My actual partner came out pretty early, dated and had sex with a lot of people during their life. They were assigned female at birth, they’re non binary, and they only date women.

When we met each other it was very intense and we fall in love quickly. It was new for me but it was special for both of us. I was a very independent person but they weren’t and I adapted myself and we had a very fusional first year.

We decided to open up our relationship a bit more than a year after we met. It was something we both wanted. 

For me it meant freedom and mostly the possibility to explore my lesbian sexuality. I was also drawn by the idea that it would make us closer in a way. For them, at first it wasn’t clear, they were curious to explore new stuff, supportive of me and kinda aroused by the idea of me having other stuff. But the reality was very different. 

We both signed up on tinder and to sum up, they started dating people right away and I freaked out about it. I was really sad, crying all the time, every little thing was hurting me and it kind of took away my own desire to pursue anything on my own. I was feeling insecure, jealous, not enough etc etc. 

Eventually I had some experiences (3) but it wasn’t completely satisfying for me.  For them, it was great. They’re so hot and very experienced in dating so it was just so easy. I couldn’t help compare our experience and it had a bad impact on my ego. During this time, it was always very clear that our relationship was the priority and that the other relationships were secondary and not serious. We’re leaving together and we’re very committed to each other and want this to stay like this.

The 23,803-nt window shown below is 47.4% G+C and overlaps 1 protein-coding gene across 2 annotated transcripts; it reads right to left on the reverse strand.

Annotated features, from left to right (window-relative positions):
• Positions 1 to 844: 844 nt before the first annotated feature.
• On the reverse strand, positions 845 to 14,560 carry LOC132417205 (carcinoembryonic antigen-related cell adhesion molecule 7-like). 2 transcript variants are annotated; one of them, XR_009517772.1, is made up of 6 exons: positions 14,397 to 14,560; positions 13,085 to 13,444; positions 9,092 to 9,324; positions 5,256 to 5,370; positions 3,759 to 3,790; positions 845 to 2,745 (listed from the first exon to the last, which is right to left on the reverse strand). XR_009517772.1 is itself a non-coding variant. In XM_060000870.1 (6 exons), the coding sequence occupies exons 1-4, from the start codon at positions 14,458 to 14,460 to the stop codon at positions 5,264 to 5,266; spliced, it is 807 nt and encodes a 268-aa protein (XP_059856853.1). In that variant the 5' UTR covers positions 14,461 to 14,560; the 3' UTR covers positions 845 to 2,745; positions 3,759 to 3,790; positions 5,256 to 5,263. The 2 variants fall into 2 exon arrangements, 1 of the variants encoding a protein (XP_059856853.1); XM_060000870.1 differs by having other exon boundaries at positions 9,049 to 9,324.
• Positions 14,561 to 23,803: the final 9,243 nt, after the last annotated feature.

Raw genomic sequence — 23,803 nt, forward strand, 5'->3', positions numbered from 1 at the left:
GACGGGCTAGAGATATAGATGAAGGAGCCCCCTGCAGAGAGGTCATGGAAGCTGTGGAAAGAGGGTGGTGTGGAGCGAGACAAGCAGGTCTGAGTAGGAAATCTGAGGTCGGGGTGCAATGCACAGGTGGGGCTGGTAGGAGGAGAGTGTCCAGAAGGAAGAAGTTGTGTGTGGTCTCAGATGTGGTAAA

We stoped it because of winter, pandemic and also because it didn’t really end well with 2 of the people my partner saw because they wanted more and not them. It was a hard winter because of the pandemic and because my partner was very depressed. I got a bit cold and distant because I wasn’t receiving any really attention. At the end of the winter I was even considering breaking up because I was feeling really unsatisfied but I still loved them so didn’t.

In June, I had to travel and left for 6 weeks. Before that we decided to open things again. I wanted to be free during my travel and also wanted them to be able to meet people and have nice time while I was away. They were saying they didn’t want anything too regular and we kinda agreed on that. I was clear about the fact that I was not comfortable (or ready) with them having an other girlfriend. 

During this 6 weeks, they started dating a younger girl and it was hard from me again right away. I thought they didn’t want anything regular but they said they changed their mind and really like this person. They were transparent with me about all this but I got very upset and so it put a distance between us (in addition to the actual distance). 

Again as I was 100% of time thinking about what they were doing, paranoid, fearing, being stressed out, feeling betrayed, humiliated etc. it drained me from pursuing anything on my own. Again it had a bad impact on my confidence.

When I got back home a week ago, we had some big deep beautiful discussions about the situation. They were very transparent about the fact that they really enjoy the non monogamy, that they like this girl, that they still love me very deeply and that our relationship is so important and precious to them. We are feeling closer than before, we’re very affectionate and kind with each other.